Boeing 747-400 planes use floppy disks for major software updates #VintageComputing #Aviation

Interesting Engineering reported last year that the 747 uses floppy drives as a navigation database loader and planes require an update every 28 days, according to Gizmodo. This means there exists an engineer who makes monthly visits to every 747-400 — flopping floppy disk in hand — and manually deliver every update, personally.

Additionally, the majority of Boeing 737’s are also updated with floppy disks, reports The Verge. Operators of these planes carry binders stuffed with floppy disks for “all the avionics that they may need,” according to a 2014 Aviation Today report. This means important information about runways, flight paths, airports, and waypoints pilots need to write flight plans.

This has been widely-known since 2014, which raises the question: why hasn’t anyone brought the aviation industry up to speed with the 21st century? An Aviation Today report noted that even now a “significant number of airlines are still using floppy disks for software parts loading.”

Of course, we should say that the 747-400 is an aging plane — its first flight happened 32 years ago, when floppy disks were cutting-edge, in 1988. Now they simply maintain commercial and industrial legacy systems — economic sectors built to last and not adapt to changing standards of computing technology.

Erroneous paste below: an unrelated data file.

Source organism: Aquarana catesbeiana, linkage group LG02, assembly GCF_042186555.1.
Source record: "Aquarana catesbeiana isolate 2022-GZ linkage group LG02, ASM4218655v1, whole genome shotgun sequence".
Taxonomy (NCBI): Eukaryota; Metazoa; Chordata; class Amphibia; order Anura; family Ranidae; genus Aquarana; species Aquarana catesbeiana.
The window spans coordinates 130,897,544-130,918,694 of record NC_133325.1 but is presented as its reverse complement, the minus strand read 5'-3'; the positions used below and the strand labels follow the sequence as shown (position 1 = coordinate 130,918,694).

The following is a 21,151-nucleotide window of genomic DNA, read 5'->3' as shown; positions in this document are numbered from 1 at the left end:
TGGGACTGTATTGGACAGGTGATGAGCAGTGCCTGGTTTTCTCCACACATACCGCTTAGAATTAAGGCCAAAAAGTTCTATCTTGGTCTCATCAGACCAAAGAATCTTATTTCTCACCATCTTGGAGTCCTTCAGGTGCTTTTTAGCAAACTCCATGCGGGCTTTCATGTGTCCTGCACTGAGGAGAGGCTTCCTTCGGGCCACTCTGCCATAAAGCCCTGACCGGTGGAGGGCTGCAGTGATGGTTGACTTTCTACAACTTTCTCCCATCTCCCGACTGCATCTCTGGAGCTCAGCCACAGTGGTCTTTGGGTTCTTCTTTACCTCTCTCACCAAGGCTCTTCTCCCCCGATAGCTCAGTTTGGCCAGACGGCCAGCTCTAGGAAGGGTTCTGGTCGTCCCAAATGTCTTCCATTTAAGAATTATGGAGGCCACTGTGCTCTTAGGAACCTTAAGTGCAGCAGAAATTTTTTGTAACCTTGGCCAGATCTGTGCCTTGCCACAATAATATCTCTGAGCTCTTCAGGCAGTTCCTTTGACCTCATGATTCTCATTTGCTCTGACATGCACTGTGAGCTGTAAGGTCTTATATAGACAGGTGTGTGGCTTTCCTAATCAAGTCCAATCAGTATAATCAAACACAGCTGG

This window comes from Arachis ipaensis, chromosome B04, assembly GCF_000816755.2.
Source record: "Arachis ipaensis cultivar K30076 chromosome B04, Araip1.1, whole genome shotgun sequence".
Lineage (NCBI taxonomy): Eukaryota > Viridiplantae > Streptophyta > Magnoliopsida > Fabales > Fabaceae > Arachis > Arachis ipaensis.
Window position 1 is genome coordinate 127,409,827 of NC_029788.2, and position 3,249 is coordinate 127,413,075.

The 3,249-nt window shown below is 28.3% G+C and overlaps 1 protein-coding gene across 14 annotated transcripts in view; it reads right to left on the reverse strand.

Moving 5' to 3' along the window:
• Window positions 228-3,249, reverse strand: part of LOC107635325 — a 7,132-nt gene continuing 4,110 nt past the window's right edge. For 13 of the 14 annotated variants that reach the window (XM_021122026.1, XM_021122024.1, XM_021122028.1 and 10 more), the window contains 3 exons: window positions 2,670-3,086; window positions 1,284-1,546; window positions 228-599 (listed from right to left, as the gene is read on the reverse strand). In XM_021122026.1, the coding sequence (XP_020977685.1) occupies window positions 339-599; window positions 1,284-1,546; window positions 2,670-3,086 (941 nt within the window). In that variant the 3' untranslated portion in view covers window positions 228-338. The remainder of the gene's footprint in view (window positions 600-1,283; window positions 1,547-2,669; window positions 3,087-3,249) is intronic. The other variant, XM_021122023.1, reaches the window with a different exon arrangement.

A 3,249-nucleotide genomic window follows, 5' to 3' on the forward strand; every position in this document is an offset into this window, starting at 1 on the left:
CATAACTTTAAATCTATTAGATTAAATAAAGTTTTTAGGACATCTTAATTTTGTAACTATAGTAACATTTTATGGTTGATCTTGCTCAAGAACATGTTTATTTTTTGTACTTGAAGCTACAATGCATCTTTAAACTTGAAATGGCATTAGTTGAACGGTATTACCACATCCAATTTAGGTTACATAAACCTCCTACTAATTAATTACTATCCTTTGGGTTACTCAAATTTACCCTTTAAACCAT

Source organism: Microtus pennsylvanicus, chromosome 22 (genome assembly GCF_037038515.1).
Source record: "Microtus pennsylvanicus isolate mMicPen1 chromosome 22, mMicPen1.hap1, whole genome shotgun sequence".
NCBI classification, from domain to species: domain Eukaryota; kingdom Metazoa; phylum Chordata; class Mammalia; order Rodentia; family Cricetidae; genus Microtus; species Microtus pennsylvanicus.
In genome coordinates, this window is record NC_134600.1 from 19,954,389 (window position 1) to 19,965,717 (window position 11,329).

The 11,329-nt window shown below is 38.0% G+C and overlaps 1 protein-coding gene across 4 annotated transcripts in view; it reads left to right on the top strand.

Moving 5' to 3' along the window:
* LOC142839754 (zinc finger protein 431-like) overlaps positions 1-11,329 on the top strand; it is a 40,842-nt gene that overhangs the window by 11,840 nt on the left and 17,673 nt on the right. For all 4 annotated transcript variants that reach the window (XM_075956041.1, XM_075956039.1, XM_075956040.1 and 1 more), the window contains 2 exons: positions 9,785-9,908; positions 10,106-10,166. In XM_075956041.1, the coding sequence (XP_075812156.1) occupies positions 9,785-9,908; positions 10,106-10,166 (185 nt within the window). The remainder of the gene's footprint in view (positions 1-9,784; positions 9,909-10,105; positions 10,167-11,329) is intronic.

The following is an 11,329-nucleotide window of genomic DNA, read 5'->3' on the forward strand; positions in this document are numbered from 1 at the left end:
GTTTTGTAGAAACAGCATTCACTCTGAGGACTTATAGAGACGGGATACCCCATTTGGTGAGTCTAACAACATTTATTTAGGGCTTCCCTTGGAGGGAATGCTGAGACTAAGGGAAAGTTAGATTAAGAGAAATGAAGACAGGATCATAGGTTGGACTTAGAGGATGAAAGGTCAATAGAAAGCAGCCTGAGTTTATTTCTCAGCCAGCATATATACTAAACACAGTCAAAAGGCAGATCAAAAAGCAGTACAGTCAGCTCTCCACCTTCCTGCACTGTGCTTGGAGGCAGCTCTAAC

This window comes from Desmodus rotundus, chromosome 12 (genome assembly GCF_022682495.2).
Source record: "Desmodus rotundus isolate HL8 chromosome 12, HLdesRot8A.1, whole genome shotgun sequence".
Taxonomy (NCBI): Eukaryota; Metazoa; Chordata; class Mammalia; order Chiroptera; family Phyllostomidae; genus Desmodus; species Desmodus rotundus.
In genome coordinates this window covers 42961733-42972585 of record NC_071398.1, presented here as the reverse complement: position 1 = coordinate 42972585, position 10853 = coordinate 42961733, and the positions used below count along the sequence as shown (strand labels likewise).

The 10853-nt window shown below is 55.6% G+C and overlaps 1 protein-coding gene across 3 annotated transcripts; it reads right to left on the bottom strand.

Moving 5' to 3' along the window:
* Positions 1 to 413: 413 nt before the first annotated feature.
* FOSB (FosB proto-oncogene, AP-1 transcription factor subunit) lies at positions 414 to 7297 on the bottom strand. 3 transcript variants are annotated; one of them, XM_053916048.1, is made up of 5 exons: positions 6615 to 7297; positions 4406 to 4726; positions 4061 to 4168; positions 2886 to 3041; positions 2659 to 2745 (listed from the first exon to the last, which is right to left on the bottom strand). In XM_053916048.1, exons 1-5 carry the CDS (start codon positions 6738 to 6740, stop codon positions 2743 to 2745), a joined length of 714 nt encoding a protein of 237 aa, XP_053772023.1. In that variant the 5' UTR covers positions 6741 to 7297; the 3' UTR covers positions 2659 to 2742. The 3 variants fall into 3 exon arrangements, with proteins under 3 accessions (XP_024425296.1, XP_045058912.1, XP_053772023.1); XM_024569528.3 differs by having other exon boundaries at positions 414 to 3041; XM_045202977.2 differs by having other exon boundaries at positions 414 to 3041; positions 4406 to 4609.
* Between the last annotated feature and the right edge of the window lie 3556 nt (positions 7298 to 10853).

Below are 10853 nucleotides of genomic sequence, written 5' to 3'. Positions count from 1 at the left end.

You can see the article here and a DefCon video tour of the aircraft


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2 Comments

  1. Not surprised. It’s just not cost-effective to engineer an updated replacement system that requires a costly and lengthy already inundated FAA certification process for a dated, shrinking product population (~694).

  2. There is a floppy disk dataloader installed on every 747-400, but not all operators still used these. There are a number of other options, including laptops and dedicated portable dataload devices. Many so-called hackers make much of the vulnerability of these systems, but there has never been a successful exploit of these. This is one case were security by obscurity has worked quite well.

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